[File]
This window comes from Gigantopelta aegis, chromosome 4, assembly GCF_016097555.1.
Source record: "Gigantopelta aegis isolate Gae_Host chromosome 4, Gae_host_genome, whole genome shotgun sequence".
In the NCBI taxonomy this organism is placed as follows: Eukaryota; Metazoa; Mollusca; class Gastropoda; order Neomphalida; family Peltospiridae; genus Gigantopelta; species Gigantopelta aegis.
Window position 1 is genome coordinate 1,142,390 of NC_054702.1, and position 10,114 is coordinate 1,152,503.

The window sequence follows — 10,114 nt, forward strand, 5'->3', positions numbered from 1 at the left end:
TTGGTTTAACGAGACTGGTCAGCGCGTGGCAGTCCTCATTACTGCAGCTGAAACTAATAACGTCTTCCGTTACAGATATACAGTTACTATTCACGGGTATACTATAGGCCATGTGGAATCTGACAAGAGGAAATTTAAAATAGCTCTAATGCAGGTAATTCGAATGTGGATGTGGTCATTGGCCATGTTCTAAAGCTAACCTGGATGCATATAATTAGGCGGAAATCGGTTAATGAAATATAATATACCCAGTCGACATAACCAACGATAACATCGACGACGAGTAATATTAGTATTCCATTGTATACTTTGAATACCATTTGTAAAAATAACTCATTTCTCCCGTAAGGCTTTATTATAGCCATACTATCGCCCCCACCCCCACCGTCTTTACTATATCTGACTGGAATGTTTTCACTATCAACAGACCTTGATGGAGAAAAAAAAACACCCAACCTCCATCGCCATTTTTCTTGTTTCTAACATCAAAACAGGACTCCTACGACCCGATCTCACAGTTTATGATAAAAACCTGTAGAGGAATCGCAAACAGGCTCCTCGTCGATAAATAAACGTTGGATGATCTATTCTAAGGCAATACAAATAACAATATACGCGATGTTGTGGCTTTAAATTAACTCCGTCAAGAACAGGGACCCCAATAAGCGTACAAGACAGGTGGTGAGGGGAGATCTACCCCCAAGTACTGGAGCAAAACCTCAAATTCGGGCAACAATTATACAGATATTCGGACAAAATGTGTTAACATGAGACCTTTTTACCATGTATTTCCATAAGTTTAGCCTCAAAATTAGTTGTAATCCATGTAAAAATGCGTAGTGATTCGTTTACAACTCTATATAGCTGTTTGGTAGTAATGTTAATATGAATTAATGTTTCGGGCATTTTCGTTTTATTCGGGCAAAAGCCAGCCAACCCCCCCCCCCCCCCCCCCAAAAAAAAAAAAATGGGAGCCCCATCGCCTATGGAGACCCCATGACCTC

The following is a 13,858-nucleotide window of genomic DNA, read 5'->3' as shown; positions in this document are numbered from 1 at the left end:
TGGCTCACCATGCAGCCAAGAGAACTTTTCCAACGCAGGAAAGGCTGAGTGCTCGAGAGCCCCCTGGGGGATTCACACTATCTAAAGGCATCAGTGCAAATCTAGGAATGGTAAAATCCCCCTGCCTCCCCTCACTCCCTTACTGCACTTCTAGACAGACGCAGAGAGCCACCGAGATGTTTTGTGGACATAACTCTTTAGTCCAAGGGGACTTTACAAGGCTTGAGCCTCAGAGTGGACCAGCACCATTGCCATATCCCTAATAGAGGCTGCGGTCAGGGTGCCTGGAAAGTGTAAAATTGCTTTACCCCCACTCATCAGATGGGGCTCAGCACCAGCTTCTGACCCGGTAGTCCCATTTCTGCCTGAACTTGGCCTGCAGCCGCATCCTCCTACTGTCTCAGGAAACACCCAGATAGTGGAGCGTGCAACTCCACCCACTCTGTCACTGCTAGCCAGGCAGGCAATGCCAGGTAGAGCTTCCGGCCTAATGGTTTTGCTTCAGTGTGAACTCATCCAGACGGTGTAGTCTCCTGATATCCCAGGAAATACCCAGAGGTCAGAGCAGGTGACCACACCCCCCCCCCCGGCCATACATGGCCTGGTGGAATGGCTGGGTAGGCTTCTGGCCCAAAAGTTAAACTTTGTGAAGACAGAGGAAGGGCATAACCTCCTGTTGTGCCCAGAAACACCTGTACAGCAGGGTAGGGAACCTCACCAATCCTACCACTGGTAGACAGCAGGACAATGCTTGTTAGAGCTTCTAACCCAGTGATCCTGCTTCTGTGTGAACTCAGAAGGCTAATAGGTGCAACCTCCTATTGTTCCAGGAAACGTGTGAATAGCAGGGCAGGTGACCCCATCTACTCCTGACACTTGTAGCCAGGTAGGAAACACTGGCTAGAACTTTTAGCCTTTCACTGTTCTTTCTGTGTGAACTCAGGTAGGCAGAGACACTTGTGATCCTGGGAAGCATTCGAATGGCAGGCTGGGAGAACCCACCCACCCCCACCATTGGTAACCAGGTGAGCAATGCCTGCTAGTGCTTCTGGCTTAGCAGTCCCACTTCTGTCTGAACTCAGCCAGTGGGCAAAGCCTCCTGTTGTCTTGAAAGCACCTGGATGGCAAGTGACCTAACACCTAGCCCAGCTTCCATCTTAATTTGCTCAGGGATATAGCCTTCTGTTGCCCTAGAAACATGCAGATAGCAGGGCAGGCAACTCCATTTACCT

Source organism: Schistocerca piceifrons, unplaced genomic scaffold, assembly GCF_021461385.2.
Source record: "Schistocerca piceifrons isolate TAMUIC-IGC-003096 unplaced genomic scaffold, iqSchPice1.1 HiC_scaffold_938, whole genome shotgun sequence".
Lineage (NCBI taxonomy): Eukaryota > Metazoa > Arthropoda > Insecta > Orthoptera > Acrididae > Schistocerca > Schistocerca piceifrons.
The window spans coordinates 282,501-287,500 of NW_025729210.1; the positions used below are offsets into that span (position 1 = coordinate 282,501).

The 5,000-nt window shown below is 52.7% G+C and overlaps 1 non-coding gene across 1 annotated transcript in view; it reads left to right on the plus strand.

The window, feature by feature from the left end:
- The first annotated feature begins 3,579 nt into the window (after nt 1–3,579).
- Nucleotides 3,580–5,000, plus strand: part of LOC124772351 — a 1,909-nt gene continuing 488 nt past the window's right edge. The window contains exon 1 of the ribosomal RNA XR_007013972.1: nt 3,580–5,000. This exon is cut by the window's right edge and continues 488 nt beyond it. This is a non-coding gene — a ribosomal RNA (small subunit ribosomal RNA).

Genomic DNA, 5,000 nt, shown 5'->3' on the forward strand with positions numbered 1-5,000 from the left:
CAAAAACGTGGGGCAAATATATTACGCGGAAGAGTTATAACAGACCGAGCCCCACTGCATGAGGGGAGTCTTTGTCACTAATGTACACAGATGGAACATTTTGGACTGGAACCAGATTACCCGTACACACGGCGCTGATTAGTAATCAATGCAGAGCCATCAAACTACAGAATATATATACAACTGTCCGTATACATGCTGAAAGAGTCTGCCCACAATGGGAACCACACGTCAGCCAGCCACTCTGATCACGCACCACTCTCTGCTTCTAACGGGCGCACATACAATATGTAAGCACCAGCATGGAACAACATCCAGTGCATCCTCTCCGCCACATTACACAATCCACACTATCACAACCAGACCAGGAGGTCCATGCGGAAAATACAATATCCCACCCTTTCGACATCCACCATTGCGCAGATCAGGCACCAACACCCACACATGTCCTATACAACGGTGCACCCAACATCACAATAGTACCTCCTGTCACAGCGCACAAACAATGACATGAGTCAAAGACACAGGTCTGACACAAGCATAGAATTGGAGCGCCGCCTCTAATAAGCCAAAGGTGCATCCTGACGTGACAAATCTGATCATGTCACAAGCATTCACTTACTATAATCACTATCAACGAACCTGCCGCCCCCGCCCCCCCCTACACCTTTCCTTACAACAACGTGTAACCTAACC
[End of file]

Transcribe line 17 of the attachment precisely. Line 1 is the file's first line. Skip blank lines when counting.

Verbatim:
Genomic DNA, 5,000 nt, shown 5'->3' on the forward strand with positions numbered 1-5,000 from the left: